Australia ranked fifth most attractive market for renewables investors


Australia has risen to fifth position in the 62nd edition of EY’s biannual Renewable Energy Country Attractiveness Index (RECAI). This is up from seventh place in the previous index and comes on the back of what the report describes as a “series of positive renewable energy and related infrastructure developments.”

“Australia has granted federal approval for one of the world’s largest batteries to be built at the Melbourne Renewable Energy Hub,” EY said, adding that the decision “signals a breakthrough for energy storage” in Australia.

EY also noted that the federal government has “earmarked up to $3 billion (USD 1.97 billion) from the National Reconstruction Fund for renewables manufacturing to combat supply chain challenges.”

The release of the report follows the federal government’s recent announcement that it would expand its Capacity Investment Scheme (CIS) to drive the development of new renewable energy projects as it seeks to achieve its target of generating 82% of Australia’s electricity from renewable sources by 2030.

The revised CIS, announced late last month, will ramp up from 6 GW of storage to more than 9 GW of dispatchable capacity, and will add 23 GW of variable renewable energy generation. Currently, Australia boasts about 32 GW of renewable energy within its grid.

“The country has set itself ambitious targets to increase the share of energy produced from renewable sources and, as indicated by the recent government measures announced, to facilitate access to these sources,” EY said in a statement.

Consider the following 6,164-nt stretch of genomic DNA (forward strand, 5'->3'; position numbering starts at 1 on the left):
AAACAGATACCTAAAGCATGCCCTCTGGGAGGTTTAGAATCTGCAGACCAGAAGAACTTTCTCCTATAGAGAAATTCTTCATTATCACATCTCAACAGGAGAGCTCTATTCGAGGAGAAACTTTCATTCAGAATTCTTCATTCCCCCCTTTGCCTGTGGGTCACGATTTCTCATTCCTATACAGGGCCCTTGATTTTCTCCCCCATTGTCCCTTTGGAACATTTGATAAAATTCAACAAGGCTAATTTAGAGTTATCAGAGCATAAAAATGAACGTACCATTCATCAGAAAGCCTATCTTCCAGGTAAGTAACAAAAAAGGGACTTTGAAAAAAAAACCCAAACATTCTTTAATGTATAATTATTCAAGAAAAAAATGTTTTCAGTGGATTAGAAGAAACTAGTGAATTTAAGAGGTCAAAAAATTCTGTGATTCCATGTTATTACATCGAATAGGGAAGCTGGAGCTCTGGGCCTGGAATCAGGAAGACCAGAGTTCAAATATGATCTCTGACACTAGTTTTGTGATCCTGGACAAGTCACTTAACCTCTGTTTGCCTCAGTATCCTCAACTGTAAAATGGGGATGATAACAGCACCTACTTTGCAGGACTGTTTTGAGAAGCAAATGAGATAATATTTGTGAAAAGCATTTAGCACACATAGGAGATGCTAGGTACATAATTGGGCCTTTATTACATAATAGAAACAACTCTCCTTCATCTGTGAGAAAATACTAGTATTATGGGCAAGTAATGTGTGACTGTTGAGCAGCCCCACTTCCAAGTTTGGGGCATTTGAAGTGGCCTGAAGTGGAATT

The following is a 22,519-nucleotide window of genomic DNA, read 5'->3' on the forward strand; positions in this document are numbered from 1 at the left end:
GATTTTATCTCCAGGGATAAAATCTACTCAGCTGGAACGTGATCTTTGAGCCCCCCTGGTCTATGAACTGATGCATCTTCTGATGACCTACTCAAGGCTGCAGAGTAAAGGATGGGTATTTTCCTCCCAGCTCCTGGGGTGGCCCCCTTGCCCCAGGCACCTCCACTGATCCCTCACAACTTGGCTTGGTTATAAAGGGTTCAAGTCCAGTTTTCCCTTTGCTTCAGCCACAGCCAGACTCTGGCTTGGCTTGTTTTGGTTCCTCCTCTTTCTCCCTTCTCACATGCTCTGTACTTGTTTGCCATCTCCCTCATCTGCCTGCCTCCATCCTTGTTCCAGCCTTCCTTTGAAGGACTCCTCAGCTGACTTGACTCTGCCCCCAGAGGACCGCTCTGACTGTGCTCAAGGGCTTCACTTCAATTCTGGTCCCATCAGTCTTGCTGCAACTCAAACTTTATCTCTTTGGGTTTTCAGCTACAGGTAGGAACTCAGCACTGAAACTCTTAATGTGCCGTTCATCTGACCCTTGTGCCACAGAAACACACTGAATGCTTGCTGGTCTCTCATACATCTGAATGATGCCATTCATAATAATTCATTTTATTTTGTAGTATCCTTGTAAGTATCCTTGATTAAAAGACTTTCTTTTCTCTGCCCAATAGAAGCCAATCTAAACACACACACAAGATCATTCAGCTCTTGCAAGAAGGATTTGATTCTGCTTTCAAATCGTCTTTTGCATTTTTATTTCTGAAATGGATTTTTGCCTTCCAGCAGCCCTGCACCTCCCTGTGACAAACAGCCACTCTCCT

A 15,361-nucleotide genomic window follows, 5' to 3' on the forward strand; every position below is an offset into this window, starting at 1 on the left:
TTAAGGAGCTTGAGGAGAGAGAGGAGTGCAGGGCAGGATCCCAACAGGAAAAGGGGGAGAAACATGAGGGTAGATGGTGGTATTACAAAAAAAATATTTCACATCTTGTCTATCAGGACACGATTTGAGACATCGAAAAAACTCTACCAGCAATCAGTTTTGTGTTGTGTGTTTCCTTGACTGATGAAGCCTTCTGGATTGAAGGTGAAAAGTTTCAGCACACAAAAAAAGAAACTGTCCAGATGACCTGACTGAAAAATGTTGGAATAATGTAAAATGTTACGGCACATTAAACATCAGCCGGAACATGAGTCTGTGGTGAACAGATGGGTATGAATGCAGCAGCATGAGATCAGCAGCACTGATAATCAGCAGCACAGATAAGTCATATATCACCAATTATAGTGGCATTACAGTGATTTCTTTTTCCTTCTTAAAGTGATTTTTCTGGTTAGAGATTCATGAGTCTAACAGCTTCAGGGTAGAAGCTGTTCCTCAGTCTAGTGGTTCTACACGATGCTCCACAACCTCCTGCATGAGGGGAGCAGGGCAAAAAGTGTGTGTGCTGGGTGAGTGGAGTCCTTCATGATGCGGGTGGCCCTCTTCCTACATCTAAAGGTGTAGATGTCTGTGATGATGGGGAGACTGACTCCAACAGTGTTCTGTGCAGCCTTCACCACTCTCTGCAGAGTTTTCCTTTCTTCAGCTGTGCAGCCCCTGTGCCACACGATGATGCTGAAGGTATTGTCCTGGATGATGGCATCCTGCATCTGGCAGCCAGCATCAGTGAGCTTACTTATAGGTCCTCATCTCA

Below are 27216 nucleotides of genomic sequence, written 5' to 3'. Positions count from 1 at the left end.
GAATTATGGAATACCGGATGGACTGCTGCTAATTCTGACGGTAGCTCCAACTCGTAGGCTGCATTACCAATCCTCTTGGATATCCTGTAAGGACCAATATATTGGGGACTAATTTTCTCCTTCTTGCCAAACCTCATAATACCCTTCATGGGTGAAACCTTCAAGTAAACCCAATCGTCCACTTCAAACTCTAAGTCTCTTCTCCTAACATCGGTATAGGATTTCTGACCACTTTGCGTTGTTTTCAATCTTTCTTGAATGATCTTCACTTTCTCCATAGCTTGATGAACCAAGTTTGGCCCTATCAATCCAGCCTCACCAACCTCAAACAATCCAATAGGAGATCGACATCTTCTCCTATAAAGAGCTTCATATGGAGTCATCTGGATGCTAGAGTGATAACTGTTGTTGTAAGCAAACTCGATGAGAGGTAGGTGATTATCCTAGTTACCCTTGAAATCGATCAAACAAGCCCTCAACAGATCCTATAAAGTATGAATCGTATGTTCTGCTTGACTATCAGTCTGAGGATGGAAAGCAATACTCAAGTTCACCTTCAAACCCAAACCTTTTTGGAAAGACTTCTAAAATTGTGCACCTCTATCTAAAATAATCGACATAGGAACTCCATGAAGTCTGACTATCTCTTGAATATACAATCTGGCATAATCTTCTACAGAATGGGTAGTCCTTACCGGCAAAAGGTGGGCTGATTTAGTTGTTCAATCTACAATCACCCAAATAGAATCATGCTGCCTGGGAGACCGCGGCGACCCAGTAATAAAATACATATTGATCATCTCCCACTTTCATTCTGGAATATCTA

Since 2003, the biannual RECAI has ranked the world’s top 40 markets on the attractiveness of their renewable energy investment and deployment opportunities.

Australia’s fifth place ranking on the index, with a RECAI score of 70.2, places it behind the United States with 73.9, Germany (71.4), China (71.4) and France (70.6). Rounding out the top 10 are India (69.2), the United Kingdom (68.3), Spain (67.1), Denmark (66.3) and the Netherlands (66.1).

EY said Australia has performed even more impressively in the “normalised index” which takes the gross domestic product (GDP) of each nation into account.

“In this way, the normalised index helps reveal ambitious plans for energy transition in smaller economies, creating some attractive alternatives for potential investors,” EY said.

Here, Australia has risen to fourth place, edged out by Denmark, Morocco and Greece.

Australia has also maintained its ranking in the power purchase agreements market, remaining steady in sixth place as “more and more corporates” target new deals.

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